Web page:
.

Dr. Haynie never envisioned EBV to grow to ten schools, nor did he anticipate the launch of the IVMF in 2011. Yet, through these programs and services dedicated to advancing the post-service lives of America’s servicemembers, veterans and their families, the Institute and current Syracuse University Chancellor Kent Syverud are bringing Syracuse University’s commitment to veterans and their families full circle.

In 1940, “The University promised programs that would address individual needs of veterans, whether they wished to complete job training, their high school diploma, or an advanced degree.”  Post-World War II, Chancellor William Pearson Tolley recognized the role that higher education can play in advancing our nation’s returning veterans. He announced Syracuse University’s “uniform admissions program,” which ensured all military personnel admission to Syracuse upon return from war.” http://vets.syr.edu/about/role-impact.

History repeats itself, but this time in a positive, impactful way for our aspiring vetrepreneurs.

EVB-Dr. Mike Haynie

By Tina M Kapral | Senior Director of  Education and Training
Institute for Veterans and Military Families (IVMF) at Syracuse University

The Entrepreneurship Bootcamp for Veterans with Disabilities (EBV), is a program executed by the Institute for Veterans and Military Families (IVMF) at Syracuse University in cooperative agreement with the US Small Business Administration (SBA).  This year, EBV proudly celebrates its 10-Year Anniversary, and is delivered at ten universities nationwide.  It’s more than 1,300 graduates have revenues totaling over $196 million and hire on average four employees (many of whom are fellow veterans). Of these graduates, 68% of the businesses started are still in operation today.

Although EBV didn’t start that way, it began as a social venture of Dr. J. Michael Haynie, an Air Force veteran of 14 years (1992-2006), who in 2006 joined the Martin J. Whitman School of Management at Syracuse University as a professor of entrepreneurship.  Dr. Haynie knew through his research that veterans were starting businesses at a much higher rate than civilians.  For example, after WWII, over 48% started business, and individuals with a disability were twice as likely to start a businesses (http://www.dol.gov/odep/pubs/misc/entrepre.htm) .  He realized the faculty of Whitman were teaching, training and inspiring entrepreneurs every day, so why not bring this opportunity of business ownership to the community that most deserved to live the American dream — veterans and their families.

Dr. Haynie developed the curriculum to include an online portion, followed by a nine-day residency on campus, with follow up resources and support. He wanted the EBV program to be offered at no cost to post 9/11 service connected disabled veterans with a passion for entrepreneurship. He presented his proposal to the Dean of the Whitman School. Dean Melvin T. Stith, a Vietnam veteran himself, immediately gave Dr. Haynie the approval to launch this program at Syracuse University.  Now came the difficult part — raising the funds needed to support the effort, as well as recruiting veterans to participate. Dr. Haynie found supporters among Whitman alumni, who financially supported EBV; the Whitman faculty, who volunteered to teach; and business students, who helped to execute the program.

The recruitment was more difficult; Dr. Haynie found himself traveling to wounded warrior units to present the program and encountered many challenging naysayers who felt that veterans should not become business owners.  Dr. Haynie would later find research proving the opposite.  He noted this in The Business Case for Hiring a Veteran, Beyond the Clique’, March 2015, stating many veterans possess the same characteristics as those who are high performing entrepreneurs. “Individuals who are drawn to military service, who then have military training and socialization have a common strong self-efficacy, a high need for achievement, are comfortable with autonomy and uncertainty, and make effective decisions in the face of dynamic environments. These attributes, as they are linked to entrepreneurship and an entrepreneurial mindset among military veterans, have been consistently demonstrated in practice.” (http://vets.syr.edu/wp-content/uploads/2012/08/The-Business-Case-for-Hiring-a-Veteran-3-6-124.pdf)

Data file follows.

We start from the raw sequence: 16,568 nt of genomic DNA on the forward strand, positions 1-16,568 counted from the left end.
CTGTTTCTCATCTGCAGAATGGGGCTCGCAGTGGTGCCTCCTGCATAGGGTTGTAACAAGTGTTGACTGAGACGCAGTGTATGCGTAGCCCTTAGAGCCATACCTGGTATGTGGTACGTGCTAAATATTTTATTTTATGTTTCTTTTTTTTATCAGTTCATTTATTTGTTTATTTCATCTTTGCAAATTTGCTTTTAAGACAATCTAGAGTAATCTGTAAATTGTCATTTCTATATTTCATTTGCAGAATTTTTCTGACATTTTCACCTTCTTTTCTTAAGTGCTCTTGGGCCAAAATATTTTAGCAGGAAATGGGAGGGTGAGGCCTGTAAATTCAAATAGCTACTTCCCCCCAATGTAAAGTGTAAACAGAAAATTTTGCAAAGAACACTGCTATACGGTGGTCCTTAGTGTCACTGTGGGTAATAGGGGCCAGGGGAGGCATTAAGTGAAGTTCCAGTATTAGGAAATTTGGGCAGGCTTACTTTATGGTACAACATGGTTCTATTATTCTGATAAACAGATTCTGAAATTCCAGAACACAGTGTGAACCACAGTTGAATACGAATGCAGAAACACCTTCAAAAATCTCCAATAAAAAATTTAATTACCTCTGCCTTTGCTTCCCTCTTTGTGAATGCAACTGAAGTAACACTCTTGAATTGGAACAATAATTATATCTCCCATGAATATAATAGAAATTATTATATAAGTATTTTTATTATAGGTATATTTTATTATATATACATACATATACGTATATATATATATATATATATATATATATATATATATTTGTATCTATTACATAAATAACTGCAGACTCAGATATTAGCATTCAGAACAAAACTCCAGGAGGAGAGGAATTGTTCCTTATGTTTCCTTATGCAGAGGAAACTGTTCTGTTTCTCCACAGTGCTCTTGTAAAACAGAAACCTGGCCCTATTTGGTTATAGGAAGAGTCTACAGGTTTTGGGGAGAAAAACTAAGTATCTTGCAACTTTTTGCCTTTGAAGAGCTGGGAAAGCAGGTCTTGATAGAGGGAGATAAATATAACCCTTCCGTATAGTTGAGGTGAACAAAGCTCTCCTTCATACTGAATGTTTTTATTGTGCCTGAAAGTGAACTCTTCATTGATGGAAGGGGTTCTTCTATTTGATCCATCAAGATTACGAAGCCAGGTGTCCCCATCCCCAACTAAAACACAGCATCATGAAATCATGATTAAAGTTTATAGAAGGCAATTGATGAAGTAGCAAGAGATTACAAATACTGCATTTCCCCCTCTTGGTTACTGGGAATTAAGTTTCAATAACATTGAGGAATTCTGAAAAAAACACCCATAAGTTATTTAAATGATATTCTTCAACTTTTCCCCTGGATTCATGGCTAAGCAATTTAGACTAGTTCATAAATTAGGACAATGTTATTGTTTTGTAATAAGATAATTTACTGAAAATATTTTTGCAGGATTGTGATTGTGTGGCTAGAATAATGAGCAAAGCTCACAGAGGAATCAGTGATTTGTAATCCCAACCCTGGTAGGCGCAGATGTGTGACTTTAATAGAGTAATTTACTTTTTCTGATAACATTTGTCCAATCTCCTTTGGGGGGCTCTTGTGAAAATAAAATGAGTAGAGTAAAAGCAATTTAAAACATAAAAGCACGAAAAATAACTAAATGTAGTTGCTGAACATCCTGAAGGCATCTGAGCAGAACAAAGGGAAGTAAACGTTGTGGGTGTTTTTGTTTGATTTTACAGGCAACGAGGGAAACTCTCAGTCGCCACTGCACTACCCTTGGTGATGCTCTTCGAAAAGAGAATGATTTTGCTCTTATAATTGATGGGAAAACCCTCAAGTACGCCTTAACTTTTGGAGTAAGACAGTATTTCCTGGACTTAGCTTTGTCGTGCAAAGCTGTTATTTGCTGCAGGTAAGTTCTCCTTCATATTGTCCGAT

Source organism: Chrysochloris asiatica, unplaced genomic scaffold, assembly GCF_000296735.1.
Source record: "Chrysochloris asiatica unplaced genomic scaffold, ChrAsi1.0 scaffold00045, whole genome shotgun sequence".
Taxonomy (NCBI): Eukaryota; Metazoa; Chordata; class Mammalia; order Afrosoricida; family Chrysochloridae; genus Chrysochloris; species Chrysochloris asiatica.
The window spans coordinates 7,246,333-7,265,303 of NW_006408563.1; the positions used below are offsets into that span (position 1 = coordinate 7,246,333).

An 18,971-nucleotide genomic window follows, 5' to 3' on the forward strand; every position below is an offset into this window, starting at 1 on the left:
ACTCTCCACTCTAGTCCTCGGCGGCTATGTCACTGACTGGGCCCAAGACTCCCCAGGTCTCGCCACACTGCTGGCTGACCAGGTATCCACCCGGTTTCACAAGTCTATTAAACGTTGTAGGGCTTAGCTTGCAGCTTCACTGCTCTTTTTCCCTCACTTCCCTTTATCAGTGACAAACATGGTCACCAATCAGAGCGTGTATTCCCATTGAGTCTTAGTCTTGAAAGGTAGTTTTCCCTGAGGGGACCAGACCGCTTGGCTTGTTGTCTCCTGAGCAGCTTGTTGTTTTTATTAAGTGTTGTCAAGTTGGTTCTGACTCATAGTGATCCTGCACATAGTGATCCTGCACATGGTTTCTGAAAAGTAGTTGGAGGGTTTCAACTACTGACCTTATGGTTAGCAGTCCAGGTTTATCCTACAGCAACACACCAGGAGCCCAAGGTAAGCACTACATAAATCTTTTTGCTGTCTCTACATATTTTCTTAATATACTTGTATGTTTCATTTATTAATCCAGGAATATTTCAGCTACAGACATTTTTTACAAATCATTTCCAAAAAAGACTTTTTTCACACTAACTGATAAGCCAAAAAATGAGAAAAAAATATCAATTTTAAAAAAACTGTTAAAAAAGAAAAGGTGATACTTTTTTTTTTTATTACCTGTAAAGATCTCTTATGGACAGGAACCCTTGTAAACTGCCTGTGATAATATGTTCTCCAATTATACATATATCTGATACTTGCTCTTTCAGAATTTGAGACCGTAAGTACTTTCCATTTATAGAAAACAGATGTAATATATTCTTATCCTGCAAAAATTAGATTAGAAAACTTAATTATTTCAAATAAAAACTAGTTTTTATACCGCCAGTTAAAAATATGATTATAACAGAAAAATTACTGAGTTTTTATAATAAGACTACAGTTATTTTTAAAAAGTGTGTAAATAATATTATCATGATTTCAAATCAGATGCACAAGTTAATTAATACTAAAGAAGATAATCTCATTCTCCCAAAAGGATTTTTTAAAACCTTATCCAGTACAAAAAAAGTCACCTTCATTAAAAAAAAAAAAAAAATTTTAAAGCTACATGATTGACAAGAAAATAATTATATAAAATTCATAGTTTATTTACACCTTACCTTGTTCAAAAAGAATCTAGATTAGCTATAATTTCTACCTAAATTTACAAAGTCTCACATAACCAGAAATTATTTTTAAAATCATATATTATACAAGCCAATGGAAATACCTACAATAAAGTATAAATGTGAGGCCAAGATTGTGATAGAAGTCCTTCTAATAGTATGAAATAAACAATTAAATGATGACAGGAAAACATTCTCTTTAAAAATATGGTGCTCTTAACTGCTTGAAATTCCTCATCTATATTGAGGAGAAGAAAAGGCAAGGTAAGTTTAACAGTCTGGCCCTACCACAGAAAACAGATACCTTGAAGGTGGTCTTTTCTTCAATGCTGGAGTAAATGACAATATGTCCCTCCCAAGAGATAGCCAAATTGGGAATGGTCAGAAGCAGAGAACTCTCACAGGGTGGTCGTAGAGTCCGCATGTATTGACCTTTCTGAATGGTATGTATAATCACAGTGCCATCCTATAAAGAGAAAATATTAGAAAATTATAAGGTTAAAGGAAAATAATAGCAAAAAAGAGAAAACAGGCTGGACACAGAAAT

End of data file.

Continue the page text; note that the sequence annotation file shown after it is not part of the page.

vamboaa

Owning your own business, being your own boss – it’s the American dream. You can see it every Friday night on Shark Tank, or in commercials for Small Business Saturdays. It’s no surprise that military veterans make excellent entrepreneurs because of the skills they gained while serving. And in a challenging economy when jobs for military veterans may be scarce, a great option for veterans is to start their own business.

Entrepreneurs can be at the helm of a mom & pop corner store, or a major corporation like Enterprise Rental Car or Starbucks. But just because you have many of the required skills to be an entrepreneur, that doesn’t guarantee success.

A military veteran benefit for entrepreneurs comes in the form of a boost from the VA when starting or growing a business. While everyone knows that a major veteran benefit is education for veterans, many may not know that the VA will pay for other programs. Education for veterans offered by Small Business Development Centers (SBDCs), the most comprehensive small business assistance network in the United States, is one such program.

Entrepreneurship training through the SBDC allows eligible service members and veterans to use VA education benefits to take courses they offer. SBDCs can help you plan your veteran finances with business plan development, procurement, market research, lending assistance and more.

Those who are eligible to receive reimbursement for approved entrepreneurship courses include those eligible for any of the following VA Education Programs:

  • Montgomery GI Bill – Active Duty
  • Montgomery GI Bill – Selected Reserve
  • Veterans’ Educational Assistance Program
  • The Post-9/11 GI Bill

For additional information on using your military veteran benefits with SBDCs, visit the VA Entrepreneurship Training Web page.

To locate course offerings near you, or view training opportunities on the web, contact the Small Business Development Center directly athttp://www.sba.gov/sbdc/ or by phone at 800-8 ASK SBA.

ibmpos_blurgb